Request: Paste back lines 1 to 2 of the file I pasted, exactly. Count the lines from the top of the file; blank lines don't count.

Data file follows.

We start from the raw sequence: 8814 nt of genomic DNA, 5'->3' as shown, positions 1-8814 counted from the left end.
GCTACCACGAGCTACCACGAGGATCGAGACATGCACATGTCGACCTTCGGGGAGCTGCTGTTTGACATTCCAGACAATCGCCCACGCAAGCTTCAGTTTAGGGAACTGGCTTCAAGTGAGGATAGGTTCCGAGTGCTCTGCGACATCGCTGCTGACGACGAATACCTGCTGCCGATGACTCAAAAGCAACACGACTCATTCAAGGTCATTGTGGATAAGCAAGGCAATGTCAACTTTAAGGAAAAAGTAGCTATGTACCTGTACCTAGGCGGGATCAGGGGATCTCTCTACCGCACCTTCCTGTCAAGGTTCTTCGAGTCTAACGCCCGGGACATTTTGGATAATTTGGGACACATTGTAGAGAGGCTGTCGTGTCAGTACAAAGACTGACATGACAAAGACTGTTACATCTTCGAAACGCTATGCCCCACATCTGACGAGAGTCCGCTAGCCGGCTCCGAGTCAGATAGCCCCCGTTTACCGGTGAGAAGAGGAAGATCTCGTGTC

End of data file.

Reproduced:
We start from the raw sequence: 8814 nt of genomic DNA, 5'->3' as shown, positions 1-8814 counted from the left end.
GCTACCACGAGCTACCACGAGGATCGAGACATGCACATGTCGACCTTCGGGGAGCTGCTGTTTGACATTCCAGACAATCGCCCACGCAAGCTTCAGTTTAGGGAACTGGCTTCAAGTGAGGATAGGTTCCGAGTGCTCTGCGACATCGCTGCTGACGACGAATACCTGCTGCCGATGACTCAAAAGCAACACGACTCATTCAAGGTCATTGTGGATAAGCAAGGCAATGTCAACTTTAAGGAAAAAGTAGCTATGTACCTGTACCTAGGCGGGATCAGGGGATCTCTCTACCGCACCTTCCTGTCAAGGTTCTTCGAGTCTAACGCCCGGGACATTTTGGATAATTTGGGACACATTGTAGAGAGGCTGTCGTGTCAGTACAAAGACTGACATGACAAAGACTGTTACATCTTCGAAACGCTATGCCCCACATCTGACGAGAGTCCGCTAGCCGGCTCCGAGTCAGATAGCCCCCGTTTACCGGTGAGAAGAGGAAGATCTCGTGTC